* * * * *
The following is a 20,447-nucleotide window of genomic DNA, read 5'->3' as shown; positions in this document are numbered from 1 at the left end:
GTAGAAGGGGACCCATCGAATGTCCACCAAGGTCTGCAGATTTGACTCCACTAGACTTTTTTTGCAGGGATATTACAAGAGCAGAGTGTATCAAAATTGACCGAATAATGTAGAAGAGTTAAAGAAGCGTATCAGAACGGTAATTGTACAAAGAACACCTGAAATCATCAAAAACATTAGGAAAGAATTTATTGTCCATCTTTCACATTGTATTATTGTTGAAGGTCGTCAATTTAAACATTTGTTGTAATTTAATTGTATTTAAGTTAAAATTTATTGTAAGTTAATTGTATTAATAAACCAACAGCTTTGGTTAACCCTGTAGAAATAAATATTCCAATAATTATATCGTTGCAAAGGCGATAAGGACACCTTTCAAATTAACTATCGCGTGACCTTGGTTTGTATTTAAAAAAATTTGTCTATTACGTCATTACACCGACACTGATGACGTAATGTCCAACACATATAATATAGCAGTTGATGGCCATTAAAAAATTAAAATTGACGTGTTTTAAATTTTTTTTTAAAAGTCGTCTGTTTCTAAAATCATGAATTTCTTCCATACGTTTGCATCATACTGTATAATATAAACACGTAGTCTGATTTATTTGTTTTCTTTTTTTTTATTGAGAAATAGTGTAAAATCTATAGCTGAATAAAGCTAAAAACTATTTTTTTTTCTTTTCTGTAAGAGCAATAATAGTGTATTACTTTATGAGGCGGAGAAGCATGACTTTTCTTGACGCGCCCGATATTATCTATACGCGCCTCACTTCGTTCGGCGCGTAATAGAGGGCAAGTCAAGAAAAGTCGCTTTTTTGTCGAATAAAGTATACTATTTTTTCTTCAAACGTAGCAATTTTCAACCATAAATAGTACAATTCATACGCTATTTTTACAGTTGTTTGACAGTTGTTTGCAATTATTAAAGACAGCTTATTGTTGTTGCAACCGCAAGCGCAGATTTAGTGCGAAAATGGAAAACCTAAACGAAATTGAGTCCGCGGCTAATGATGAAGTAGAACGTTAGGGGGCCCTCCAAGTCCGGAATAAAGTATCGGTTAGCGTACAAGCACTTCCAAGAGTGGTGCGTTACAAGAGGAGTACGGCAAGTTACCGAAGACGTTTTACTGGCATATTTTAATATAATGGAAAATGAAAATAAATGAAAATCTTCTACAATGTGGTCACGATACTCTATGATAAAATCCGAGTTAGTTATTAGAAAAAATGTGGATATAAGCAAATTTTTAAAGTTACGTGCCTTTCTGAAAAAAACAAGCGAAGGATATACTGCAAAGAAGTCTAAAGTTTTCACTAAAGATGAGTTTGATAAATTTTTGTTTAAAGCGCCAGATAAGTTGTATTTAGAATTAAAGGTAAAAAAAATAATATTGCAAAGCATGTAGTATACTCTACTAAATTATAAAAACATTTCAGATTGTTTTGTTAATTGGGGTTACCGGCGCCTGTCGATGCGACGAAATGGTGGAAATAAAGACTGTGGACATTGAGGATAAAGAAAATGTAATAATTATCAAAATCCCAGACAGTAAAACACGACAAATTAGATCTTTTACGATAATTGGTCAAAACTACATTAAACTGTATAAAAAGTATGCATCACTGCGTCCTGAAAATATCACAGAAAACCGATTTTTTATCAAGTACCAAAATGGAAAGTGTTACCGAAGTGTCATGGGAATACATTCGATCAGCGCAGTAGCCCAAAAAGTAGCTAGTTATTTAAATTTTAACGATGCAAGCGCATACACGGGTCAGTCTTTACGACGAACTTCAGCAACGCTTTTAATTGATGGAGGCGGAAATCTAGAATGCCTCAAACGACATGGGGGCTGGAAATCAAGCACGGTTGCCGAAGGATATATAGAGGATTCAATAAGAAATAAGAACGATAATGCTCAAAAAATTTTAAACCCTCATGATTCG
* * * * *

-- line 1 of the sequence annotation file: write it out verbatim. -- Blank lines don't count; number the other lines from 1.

The following is a 20,447-nucleotide window of genomic DNA, read 5'->3' as shown; positions in this document are numbered from 1 at the left end: